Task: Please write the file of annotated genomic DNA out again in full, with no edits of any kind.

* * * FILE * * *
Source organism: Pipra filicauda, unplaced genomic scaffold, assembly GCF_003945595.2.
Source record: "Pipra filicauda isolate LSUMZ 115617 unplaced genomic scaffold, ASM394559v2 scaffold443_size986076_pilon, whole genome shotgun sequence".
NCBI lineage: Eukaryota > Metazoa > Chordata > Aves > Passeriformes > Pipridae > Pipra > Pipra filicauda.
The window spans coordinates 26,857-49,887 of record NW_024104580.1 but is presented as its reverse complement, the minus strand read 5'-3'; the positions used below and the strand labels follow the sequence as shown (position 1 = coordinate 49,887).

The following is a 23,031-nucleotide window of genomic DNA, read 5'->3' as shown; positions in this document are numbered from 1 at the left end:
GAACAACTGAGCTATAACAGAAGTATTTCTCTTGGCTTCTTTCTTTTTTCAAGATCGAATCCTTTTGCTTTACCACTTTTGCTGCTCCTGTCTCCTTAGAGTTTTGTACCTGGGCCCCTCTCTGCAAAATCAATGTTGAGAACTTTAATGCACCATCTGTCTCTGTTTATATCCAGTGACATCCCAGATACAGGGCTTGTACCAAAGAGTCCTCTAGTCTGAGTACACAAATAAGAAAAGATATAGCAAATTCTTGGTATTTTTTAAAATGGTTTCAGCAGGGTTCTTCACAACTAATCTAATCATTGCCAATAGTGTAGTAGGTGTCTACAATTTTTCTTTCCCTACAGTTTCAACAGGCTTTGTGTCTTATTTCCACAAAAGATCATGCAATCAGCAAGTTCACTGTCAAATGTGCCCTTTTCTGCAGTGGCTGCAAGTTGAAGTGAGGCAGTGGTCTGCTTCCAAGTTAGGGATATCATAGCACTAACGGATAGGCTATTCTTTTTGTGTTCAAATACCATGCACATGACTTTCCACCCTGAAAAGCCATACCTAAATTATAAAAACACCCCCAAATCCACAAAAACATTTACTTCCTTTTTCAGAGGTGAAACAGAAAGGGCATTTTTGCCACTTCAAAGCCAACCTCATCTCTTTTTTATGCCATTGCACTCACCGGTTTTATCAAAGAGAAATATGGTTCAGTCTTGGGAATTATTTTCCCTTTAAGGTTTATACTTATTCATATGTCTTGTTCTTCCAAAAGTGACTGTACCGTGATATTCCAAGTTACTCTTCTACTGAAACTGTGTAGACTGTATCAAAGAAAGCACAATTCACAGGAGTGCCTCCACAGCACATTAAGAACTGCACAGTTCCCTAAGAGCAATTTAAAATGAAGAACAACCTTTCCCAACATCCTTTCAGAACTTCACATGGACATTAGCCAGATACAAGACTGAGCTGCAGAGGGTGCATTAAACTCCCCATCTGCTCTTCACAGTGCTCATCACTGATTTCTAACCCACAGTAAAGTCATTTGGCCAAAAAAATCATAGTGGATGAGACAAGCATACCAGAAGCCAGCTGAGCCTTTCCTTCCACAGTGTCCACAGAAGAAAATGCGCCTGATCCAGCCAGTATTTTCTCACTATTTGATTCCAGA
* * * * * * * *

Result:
Source organism: Pipra filicauda, unplaced genomic scaffold, assembly GCF_003945595.2.
Source record: "Pipra filicauda isolate LSUMZ 115617 unplaced genomic scaffold, ASM394559v2 scaffold443_size986076_pilon, whole genome shotgun sequence".
NCBI lineage: Eukaryota > Metazoa > Chordata > Aves > Passeriformes > Pipridae > Pipra > Pipra filicauda.
The window spans coordinates 26,857-49,887 of record NW_024104580.1 but is presented as its reverse complement, the minus strand read 5'-3'; the positions used below and the strand labels follow the sequence as shown (position 1 = coordinate 49,887).

The following is a 23,031-nucleotide window of genomic DNA, read 5'->3' as shown; positions in this document are numbered from 1 at the left end:
GAACAACTGAGCTATAACAGAAGTATTTCTCTTGGCTTCTTTCTTTTTTCAAGATCGAATCCTTTTGCTTTACCACTTTTGCTGCTCCTGTCTCCTTAGAGTTTTGTACCTGGGCCCCTCTCTGCAAAATCAATGTTGAGAACTTTAATGCACCATCTGTCTCTGTTTATATCCAGTGACATCCCAGATACAGGGCTTGTACCAAAGAGTCCTCTAGTCTGAGTACACAAATAAGAAAAGATATAGCAAATTCTTGGTATTTTTTAAAATGGTTTCAGCAGGGTTCTTCACAACTAATCTAATCATTGCCAATAGTGTAGTAGGTGTCTACAATTTTTCTTTCCCTACAGTTTCAACAGGCTTTGTGTCTTATTTCCACAAAAGATCATGCAATCAGCAAGTTCACTGTCAAATGTGCCCTTTTCTGCAGTGGCTGCAAGTTGAAGTGAGGCAGTGGTCTGCTTCCAAGTTAGGGATATCATAGCACTAACGGATAGGCTATTCTTTTTGTGTTCAAATACCATGCACATGACTTTCCACCCTGAAAAGCCATACCTAAATTATAAAAACACCCCCAAATCCACAAAAACATTTACTTCCTTTTTCAGAGGTGAAACAGAAAGGGCATTTTTGCCACTTCAAAGCCAACCTCATCTCTTTTTTATGCCATTGCACTCACCGGTTTTATCAAAGAGAAATATGGTTCAGTCTTGGGAATTATTTTCCCTTTAAGGTTTATACTTATTCATATGTCTTGTTCTTCCAAAAGTGACTGTACCGTGATATTCCAAGTTACTCTTCTACTGAAACTGTGTAGACTGTATCAAAGAAAGCACAATTCACAGGAGTGCCTCCACAGCACATTAAGAACTGCACAGTTCCCTAAGAGCAATTTAAAATGAAGAACAACCTTTCCCAACATCCTTTCAGAACTTCACATGGACATTAGCCAGATACAAGACTGAGCTGCAGAGGGTGCATTAAACTCCCCATCTGCTCTTCACAGTGCTCATCACTGATTTCTAACCCACAGTAAAGTCATTTGGCCAAAAAAATCATAGTGGATGAGACAAGCATACCAGAAGCCAGCTGAGCCTTTCCTTCCACAGTGTCCACAGAAGAAAATGCGCCTGATCCAGCCAGTATTTTCTCACTATTTGATTCCAGA